September 27, 2023
The City of South Bend, in collaboration with community partners, was awarded $1,867,730 through a competitive USDA Forest Service Urban and Community Forestry grant. This project will bring together City departments, the South Bend Community School Corporation, and nonprofits to rapidly scale up street tree production on underutilized land.
“Our urban forest makes our neighborhoods more vibrant and adds protection from extreme heat and flooding events,” said Mayor James Mueller. “I thank the USDA Forest Service for this grant that will advance our climate action plan and help us meet our goal of planting 100,000 trees across the city by 2050.”
The City has identified vacant lots, stormwater retention basins, and public schools as sites capable of housing 23.5 acres of additional urban tree nursery space to grow 9,000 trees over 3-5 years. Shirley Heinze Land Trust, a regional environmental nonprofit, will help develop urban forestry curriculums for SBCSC and Empowerment Zone students and land managers involved in the project. Indiana University South Bend will provide support with research and monitoring of social and environmental impacts.
“South Bend Schools is excited to collaborate with the City of South Bend, contributing several acres of land for use for the tree nursery project,” said Director of Buildings and Grounds, Scott Kovatch. “This partnership enhances the city’s green spaces and makes it a more vibrant and sustainable place for everyone to enjoy.”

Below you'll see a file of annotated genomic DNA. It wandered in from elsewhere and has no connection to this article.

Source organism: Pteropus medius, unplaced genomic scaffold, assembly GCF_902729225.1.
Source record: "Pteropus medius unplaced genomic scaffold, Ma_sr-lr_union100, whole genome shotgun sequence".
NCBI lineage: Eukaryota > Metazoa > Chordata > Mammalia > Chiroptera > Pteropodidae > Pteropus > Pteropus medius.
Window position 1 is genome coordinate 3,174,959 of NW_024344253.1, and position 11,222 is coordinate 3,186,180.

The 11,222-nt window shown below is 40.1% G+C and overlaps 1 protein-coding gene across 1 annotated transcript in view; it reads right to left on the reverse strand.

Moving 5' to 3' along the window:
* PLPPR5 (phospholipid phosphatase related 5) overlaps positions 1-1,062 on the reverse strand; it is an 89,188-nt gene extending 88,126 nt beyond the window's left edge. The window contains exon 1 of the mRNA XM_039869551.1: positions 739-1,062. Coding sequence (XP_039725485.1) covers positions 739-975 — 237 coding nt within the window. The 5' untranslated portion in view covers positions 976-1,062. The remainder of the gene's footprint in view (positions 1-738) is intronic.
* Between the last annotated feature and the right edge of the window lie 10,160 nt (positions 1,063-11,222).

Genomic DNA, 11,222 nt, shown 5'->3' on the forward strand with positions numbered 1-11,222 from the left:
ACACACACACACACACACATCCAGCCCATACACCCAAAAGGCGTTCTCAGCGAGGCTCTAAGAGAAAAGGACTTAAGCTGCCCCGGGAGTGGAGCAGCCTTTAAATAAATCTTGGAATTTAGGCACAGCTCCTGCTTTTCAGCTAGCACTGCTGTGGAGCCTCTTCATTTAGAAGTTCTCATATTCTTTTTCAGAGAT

Across the United States, the USDA Forest Service awarded more than $1 billion to community and faith-based organizations, Tribes, cities, towns, and other partners to increase equitable access to trees and nature, and all the benefits they provide.
“Trees provide so many benefits to our community, and some of our most vulnerable neighborhoods are lacking urban tree canopy,” said Office of Sustainability Project Manager, Barbara Dale. “That is why we’re incorporating environmental justice as a core component of our forestry efforts.”
Next steps for the grant include meeting with community partners, prepping nursery sites, and planning for a large planting in the spring of 2024.
To learn more about South Bend’s urban tree canopy initiative, please visit southbendin.gov/urbanforest.